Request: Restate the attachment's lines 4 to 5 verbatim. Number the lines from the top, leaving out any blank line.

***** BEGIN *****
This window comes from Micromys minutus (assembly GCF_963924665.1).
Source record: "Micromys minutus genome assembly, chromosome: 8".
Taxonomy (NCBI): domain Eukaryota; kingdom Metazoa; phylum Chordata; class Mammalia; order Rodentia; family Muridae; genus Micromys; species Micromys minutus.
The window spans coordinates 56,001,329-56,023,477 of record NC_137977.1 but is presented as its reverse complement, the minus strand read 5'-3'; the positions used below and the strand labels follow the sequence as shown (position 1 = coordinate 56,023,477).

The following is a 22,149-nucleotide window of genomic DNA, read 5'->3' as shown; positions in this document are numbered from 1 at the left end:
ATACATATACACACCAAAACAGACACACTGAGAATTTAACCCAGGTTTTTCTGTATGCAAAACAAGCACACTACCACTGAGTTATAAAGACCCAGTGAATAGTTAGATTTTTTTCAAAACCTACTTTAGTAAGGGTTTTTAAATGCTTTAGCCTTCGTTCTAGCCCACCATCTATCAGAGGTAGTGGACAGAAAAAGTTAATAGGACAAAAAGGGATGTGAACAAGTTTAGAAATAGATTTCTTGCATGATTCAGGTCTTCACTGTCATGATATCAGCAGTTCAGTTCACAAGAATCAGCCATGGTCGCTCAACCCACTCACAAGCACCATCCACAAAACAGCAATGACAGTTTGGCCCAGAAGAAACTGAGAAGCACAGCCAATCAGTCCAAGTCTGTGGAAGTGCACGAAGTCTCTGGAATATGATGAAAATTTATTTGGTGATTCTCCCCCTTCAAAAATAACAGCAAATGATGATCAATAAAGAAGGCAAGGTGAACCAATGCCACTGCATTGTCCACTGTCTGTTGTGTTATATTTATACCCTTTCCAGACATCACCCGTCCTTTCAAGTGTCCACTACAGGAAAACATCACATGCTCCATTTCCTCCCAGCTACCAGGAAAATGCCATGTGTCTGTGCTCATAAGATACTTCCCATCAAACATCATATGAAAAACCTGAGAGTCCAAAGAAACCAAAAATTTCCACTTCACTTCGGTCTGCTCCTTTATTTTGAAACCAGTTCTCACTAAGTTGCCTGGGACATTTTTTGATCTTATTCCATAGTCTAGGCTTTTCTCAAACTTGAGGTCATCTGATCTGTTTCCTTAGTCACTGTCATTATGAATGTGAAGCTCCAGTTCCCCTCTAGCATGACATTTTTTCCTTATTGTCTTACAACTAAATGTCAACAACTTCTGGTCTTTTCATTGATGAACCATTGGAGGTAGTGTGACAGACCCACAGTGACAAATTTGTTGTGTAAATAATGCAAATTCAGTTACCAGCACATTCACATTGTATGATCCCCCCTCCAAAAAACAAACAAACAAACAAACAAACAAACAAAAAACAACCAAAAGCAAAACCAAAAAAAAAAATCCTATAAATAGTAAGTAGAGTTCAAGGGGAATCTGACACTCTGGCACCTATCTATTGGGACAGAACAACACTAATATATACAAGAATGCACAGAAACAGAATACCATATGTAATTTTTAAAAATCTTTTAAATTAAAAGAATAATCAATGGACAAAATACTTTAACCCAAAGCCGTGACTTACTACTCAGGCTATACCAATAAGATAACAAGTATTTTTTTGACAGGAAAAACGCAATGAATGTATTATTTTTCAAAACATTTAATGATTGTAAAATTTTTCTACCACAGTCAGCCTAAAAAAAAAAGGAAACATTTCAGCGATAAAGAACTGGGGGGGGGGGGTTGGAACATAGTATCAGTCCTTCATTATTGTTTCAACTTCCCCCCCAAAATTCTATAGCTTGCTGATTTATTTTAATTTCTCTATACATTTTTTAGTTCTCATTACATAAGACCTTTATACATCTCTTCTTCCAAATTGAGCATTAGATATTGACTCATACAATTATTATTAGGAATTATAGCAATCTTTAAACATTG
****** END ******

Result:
The window spans coordinates 56,001,329-56,023,477 of record NC_137977.1 but is presented as its reverse complement, the minus strand read 5'-3'; the positions used below and the strand labels follow the sequence as shown (position 1 = coordinate 56,023,477).

The following is a 22,149-nucleotide window of genomic DNA, read 5'->3' as shown; positions in this document are numbered from 1 at the left end: